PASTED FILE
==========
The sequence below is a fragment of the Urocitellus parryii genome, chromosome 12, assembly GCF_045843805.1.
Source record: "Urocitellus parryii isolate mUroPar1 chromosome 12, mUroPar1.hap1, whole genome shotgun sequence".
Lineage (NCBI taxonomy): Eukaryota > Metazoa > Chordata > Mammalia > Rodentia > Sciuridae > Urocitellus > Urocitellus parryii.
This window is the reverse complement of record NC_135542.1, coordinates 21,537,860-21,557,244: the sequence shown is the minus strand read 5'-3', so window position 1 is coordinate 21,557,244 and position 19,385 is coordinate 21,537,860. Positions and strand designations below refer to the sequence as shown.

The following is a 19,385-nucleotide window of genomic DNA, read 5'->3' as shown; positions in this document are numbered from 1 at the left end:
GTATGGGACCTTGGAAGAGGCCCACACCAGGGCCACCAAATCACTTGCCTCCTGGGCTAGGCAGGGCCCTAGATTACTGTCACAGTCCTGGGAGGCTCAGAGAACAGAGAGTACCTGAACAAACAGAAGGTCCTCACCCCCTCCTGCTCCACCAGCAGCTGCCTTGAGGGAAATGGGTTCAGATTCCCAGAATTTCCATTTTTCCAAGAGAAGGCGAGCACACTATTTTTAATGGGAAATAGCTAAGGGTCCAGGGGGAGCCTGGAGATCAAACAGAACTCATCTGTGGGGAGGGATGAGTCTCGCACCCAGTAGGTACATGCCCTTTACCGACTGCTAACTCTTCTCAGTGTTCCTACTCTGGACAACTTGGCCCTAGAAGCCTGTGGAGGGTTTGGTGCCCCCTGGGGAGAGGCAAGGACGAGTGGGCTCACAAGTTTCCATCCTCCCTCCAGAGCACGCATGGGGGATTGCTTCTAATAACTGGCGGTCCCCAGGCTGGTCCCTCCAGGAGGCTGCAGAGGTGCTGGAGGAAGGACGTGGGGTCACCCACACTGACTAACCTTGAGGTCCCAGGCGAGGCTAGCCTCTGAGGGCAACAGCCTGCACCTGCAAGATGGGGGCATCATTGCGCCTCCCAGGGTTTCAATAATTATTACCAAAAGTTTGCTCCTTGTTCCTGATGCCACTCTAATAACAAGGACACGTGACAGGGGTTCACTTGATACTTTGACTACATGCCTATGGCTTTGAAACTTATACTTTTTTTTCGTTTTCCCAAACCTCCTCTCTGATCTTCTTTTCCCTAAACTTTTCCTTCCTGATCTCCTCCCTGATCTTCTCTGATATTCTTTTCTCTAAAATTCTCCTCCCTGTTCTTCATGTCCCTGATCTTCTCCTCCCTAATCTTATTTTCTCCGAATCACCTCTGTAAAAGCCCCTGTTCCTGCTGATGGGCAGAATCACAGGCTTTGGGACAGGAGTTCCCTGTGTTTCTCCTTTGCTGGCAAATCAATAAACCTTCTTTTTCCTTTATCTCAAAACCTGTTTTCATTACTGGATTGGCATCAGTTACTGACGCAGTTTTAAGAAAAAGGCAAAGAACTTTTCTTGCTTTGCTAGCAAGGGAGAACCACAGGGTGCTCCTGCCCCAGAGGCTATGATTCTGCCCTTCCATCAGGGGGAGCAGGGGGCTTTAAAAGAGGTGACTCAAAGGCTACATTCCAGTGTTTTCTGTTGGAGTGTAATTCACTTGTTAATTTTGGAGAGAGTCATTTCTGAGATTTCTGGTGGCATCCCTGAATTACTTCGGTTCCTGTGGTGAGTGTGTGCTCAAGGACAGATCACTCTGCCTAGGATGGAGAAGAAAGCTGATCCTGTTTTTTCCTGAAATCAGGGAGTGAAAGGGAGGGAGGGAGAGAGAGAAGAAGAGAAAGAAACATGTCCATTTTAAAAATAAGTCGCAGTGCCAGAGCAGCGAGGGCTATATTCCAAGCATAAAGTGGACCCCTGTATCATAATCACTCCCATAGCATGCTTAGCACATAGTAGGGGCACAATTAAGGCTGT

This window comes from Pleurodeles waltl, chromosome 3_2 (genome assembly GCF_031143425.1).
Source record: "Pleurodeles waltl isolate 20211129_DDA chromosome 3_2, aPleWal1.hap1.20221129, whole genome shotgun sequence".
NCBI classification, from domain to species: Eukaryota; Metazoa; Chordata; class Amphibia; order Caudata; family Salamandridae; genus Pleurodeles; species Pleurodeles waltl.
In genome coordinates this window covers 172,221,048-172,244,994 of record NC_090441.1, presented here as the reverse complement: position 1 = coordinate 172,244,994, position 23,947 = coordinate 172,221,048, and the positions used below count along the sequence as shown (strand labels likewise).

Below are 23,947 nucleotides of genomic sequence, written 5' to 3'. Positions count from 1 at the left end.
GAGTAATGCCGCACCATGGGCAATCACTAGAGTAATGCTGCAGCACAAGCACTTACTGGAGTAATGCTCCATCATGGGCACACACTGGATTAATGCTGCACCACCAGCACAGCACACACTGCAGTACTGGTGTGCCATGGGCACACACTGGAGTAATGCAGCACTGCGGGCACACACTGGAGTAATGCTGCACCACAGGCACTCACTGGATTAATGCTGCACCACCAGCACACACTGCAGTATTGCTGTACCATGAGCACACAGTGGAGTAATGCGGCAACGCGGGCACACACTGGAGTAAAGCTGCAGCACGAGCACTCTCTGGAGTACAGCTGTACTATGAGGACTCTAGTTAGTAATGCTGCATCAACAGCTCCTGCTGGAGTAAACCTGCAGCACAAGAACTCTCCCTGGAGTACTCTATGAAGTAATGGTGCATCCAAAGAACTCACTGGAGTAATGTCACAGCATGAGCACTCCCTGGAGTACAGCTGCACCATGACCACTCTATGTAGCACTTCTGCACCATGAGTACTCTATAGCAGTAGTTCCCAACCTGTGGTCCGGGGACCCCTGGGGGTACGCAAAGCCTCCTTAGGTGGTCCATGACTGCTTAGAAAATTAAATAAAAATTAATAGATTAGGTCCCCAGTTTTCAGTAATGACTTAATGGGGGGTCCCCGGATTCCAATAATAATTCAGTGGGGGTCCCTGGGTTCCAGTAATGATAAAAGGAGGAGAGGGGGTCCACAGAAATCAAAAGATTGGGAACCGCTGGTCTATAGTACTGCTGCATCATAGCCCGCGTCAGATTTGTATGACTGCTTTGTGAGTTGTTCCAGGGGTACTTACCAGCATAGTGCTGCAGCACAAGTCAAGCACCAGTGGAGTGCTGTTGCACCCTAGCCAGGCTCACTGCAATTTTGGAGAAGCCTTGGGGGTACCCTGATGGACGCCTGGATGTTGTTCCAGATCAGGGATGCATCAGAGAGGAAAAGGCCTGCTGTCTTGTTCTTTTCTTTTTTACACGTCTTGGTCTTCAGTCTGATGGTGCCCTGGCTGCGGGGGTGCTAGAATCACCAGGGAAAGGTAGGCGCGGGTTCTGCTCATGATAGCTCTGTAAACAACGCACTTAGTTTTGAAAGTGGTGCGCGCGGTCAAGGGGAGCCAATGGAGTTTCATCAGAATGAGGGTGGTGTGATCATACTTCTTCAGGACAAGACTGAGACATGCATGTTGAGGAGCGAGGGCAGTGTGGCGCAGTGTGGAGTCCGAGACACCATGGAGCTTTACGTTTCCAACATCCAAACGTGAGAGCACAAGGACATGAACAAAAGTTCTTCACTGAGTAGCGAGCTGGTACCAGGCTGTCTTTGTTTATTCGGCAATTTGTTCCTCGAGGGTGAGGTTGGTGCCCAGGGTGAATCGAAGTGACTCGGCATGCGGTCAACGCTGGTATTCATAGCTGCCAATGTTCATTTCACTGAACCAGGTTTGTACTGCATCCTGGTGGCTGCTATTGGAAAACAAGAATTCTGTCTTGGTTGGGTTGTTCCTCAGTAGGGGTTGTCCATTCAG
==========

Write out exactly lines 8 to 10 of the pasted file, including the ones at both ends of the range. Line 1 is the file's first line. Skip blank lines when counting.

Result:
Source record: "Pleurodeles waltl isolate 20211129_DDA chromosome 3_2, aPleWal1.hap1.20221129, whole genome shotgun sequence".
NCBI classification, from domain to species: Eukaryota; Metazoa; Chordata; class Amphibia; order Caudata; family Salamandridae; genus Pleurodeles; species Pleurodeles waltl.
In genome coordinates this window covers 172,221,048-172,244,994 of record NC_090441.1, presented here as the reverse complement: position 1 = coordinate 172,244,994, position 23,947 = coordinate 172,221,048, and the positions used below count along the sequence as shown (strand labels likewise).